Four years after the September 11th attacks, Chinatown is slowly starting to revive its local economy — although not everyone agrees on what the most important initiatives should be. NY1's Farnoosh Torabi has more.
From bargains to botanics, exotic edibles and fancy footwear, Chinatown is a must-see destination for millions of visitors who tour its historic streets. But behind the scenes, vendors who managed to keep afloat after 9/11 say it hasn’t been easy to keep this neighborhood thriving.
“I slowed down a bit since then,” says Susan Chan of Manhattan Florist & Gifts.
Chan opened her flower shop on Bayard Street eight years ago. She says sales tumbled 70 percent immediately after 9/11.
“Right now it's slowly getting better however there are a lot of obstacles facing Chinatown right now,” says Chan.
Obstacles that non-profit groups have recently started to combat.
“We interviewed almost 3,000 people to hear from them what they thought the main concerns were and there were really three main concerns,” says Robert Weber of Rebuild Chinatown Initiative. “One was sanitation and a lack of jobs in Chinatown; the other was lack of housing in Chinatown, and in fact prices have gone up. People could no longer live here. And it was a quality of life issue. People felt the streets were dirty, there were not enough parks.”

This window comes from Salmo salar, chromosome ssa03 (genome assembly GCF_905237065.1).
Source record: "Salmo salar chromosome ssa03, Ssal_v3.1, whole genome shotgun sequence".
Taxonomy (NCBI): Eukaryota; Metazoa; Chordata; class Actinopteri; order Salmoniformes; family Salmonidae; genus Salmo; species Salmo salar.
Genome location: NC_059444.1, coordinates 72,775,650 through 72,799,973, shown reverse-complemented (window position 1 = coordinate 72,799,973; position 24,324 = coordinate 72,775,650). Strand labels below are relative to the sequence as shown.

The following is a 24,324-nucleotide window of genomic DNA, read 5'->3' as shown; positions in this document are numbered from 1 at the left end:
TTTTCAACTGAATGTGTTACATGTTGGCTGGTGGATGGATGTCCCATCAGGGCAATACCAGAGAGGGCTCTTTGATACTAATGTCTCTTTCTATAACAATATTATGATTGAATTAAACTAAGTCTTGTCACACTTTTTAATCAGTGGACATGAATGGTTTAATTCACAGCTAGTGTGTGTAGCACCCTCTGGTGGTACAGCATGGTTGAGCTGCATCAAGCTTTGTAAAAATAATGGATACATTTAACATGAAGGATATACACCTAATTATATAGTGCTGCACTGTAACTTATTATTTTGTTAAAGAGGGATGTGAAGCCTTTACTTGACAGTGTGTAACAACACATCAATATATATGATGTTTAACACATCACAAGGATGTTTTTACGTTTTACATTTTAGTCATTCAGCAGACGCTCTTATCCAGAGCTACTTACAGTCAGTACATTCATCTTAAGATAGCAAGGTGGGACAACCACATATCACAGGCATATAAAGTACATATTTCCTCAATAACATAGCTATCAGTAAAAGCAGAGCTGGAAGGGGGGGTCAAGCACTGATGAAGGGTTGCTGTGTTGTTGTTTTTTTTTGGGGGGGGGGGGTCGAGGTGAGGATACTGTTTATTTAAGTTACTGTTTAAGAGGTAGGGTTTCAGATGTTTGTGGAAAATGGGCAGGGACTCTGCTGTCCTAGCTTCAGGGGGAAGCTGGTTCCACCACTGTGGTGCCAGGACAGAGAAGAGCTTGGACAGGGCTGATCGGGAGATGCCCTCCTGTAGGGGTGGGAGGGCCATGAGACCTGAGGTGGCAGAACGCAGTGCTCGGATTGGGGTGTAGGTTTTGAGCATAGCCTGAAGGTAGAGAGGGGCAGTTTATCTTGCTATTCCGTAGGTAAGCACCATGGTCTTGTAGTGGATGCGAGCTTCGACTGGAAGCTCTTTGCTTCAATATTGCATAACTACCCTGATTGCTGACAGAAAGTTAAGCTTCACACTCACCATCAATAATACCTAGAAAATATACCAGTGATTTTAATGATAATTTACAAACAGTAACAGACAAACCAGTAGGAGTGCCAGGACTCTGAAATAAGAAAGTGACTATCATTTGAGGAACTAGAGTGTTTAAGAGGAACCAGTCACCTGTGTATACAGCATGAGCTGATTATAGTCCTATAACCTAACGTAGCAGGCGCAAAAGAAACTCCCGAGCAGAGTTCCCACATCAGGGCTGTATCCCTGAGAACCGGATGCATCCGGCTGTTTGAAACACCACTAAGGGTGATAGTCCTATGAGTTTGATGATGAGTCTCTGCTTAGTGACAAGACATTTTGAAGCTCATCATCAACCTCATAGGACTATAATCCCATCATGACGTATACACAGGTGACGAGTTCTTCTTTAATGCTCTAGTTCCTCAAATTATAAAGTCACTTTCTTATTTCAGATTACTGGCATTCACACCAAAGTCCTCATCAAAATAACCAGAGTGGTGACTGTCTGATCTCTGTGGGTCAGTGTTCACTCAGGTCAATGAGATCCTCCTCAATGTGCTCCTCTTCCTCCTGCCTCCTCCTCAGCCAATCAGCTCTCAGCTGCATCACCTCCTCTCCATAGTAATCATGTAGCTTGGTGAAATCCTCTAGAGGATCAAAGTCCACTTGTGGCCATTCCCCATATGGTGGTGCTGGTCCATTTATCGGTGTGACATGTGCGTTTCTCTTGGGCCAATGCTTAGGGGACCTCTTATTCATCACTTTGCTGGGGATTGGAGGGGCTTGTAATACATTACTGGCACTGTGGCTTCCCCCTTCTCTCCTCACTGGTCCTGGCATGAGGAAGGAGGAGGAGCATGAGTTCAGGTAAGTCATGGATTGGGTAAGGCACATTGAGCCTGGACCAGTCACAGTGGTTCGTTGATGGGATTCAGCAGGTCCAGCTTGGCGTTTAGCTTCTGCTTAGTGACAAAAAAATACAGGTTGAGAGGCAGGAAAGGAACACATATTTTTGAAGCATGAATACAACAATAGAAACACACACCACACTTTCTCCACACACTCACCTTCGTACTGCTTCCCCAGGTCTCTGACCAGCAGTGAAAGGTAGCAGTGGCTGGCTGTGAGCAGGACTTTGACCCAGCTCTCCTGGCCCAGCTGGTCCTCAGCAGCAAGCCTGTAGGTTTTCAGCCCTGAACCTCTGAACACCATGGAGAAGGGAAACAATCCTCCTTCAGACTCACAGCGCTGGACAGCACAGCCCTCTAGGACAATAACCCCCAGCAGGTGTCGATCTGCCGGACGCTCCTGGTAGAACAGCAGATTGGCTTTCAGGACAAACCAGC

But many merchants say while those are all viable issues, the biggest problem is the lack of parking.
“Deliveries are very hard to come in because there's no place to stop their trucks,” says Philip Seid of Original Chinatown Ice Cream.
Especially when police cars take up the truck loading areas.
“We still don't have the parking lots that we used to have, like the one near the Brooklyn Bridge,” says Chan.
Chinatown’s short distance from Ground Zero and NYPD headquarters has turned the area into a security zone with numerous street closures and changes in traffic patterns.
“This was at the expense of the community,” says Jeanie Chin of the Civic Center Residents Coalition. “It had a direct impact. It hammered the vitality of the neighborhood. It impacted businesses.”
Meanwhile, the Lower Manhattan Development Corporation has agreed to spend $25 million to study traffic problems.
Next January, the Chinatown partnership is launching a $7 million cleanup effort. Goals include improving signs and navigation maps for visitors and sponsoring a night market to attract tourists.
Still, many business owners in the area say those initiatives won’t suffice and wonder whether the area’s economy truly revive unless the parking situation improves?
— Farnoosh Torabi
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